Many of you know how often I refer to the wonders of the natural world, including the sun and the stars in the Universe, as a demonstration of God’s power and presence, but today I want to suggest that we can also look for God somewhere completely different. Where else is there that God is at work in wonderful ways? Why, in us of course! No, not just in our good thoughts and actions, but in the objects we create. This is thus a plug for engineers and architects, and people like that, to recognise that what they are thinking and doing is a work of God. I could have picked out musicians and artists but that would have been a bit too obvious, so no, let’s look instead at the great engineering structures that we humans have made, and see God in them.
My favourites include railways, of course, (not just steam trains!) but even more some of the great bridges of the world. I once astonished a friend in Manchester by asking to be taken to the Barton Swing Aqueduct, and there are thousands of other examples. Even I, with my limited knowledge of such matters, recognise, that these great things could not be created without a co-operation between the laws of physics and maths and the human mind applying them to particular problems.
The atheist might argue that such great things simply show how wonderfully clever we human beings are, but we would say that the intricacy of the human mind is a gift from God. But the laws of physics and maths are something else aren’t they? They are not something our minds have created, but are part of the mystery of our ordered Universe, and are thus for us who believe, a strong indication that there is a creative power underlying all this. Such great structures may impress us, whether we know much about maths or not, but we also need to look at so many other ordinary things that all of us use in everyday life – from tin openers to vacuum cleaners!
I have picked on big things like bridges today, because Jesus does the same in the Gospel ((Matthew 25:14-30) even though you won’t have noticed it because you probably don’t realise what a “talent” is. The story makes more sense if you convert the talent into the approximate equivalent of modern money. Looked at that way, then one person in the story is given 50 Million pounds to invest, another person 20 million pounds, and even the third person is still given 10 million pounds – quite a lot really! Now we can see what Jesus is saying. God gives us so much – the equivalent of millions of pounds – but it is up to us to use these gifts. Those God blesses are those who have the enterprise and the imagination to use all the resources God has given them. He also points out that the person who retreats into fear in the face of all that he or she has been given is in a sad way. We may not all design and build enormous bridges, or their equivalent, but we can all in smaller ways use the mind we have been given and the resources of the world to make the world a better place.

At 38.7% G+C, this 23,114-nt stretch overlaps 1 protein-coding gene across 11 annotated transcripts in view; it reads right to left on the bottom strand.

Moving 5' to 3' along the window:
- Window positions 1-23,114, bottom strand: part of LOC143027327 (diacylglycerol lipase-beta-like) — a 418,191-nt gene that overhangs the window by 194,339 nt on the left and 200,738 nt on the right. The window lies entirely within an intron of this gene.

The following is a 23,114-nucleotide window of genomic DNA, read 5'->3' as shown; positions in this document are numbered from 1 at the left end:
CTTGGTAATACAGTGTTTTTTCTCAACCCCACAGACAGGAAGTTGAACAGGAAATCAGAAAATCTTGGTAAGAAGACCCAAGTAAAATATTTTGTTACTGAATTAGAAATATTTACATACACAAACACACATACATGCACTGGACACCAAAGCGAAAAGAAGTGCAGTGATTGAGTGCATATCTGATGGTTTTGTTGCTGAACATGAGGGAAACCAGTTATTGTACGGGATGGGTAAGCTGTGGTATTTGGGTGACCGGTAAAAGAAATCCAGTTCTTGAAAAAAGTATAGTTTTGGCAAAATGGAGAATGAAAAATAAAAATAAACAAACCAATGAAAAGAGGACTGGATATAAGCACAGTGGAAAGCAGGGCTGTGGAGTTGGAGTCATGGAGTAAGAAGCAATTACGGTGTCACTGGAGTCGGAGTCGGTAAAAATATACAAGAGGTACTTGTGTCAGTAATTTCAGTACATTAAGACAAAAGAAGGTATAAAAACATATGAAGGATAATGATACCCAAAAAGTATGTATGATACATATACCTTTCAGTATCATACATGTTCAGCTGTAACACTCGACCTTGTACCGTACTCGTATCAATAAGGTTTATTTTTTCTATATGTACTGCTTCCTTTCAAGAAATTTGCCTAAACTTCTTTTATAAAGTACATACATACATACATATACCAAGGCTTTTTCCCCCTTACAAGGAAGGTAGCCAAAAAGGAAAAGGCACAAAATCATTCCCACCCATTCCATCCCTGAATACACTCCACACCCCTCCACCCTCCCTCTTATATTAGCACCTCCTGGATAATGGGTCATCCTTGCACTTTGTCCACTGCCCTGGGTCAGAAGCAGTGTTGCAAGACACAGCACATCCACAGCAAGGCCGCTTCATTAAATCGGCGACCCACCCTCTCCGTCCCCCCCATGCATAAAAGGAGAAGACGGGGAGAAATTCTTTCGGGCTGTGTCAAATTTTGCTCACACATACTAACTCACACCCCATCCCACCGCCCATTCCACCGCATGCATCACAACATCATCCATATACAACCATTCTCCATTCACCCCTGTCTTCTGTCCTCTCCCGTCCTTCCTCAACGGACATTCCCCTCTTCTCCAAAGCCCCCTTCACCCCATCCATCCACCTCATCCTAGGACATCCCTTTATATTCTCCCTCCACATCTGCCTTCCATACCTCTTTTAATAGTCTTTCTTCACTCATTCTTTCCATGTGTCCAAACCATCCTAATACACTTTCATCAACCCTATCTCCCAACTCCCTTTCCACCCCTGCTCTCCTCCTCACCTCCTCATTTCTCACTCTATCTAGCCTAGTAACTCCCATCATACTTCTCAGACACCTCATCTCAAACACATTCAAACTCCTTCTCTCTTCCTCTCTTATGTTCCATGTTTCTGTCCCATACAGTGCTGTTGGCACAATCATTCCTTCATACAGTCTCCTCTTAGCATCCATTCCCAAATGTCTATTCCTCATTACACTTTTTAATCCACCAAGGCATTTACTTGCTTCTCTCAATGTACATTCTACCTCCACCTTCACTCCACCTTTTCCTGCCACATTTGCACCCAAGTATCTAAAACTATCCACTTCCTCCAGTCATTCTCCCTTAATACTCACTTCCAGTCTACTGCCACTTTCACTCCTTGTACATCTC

Jesus goes a bit further though, doesn’t he? The first two people make a big return because they have taken risks, and these are the ones especially praised by God. But he also understands those who are more cautious and, using the analogy of investment in a bank, shows us that all of us, at least in small ways, can use the gifts we have been given. These can simply be the kind actions that we offer to others in our ordinary lives, the actions we usually think of as the sort of things God wants us to do. For even in these smallest actions, there are choices to be made and risks to be taken. Caring for others, for example, can be a risky business, as we face the possibility of rejection, but unless we all take such risks, we are, as Jesus says, “Good for nothing”.
Once again we are being reminded to stay awake to the many many different ways God can work in our lives. When I was younger I was deeply sceptical about miracles, until one day I prayed for someone who was dying, expecting that the prayer would help them die in peace, even though it included a prayer for healing, and found out a few days later that the person had got better! I was astonished, and since then have been much more aware of the power of God at work even among those of us whose faith is fairly small. Of course, such things do not happen on a daily basis, but unless we remain open to God’s power working in us in one way or another, we are wasting all the immense gifts that God has given us. Healing a dying person and building a bridge may seem far removed from one another, but, as I hope I have shown, both, and all the other things in between, are a sign of God at work in every human being whether they believe in God or not.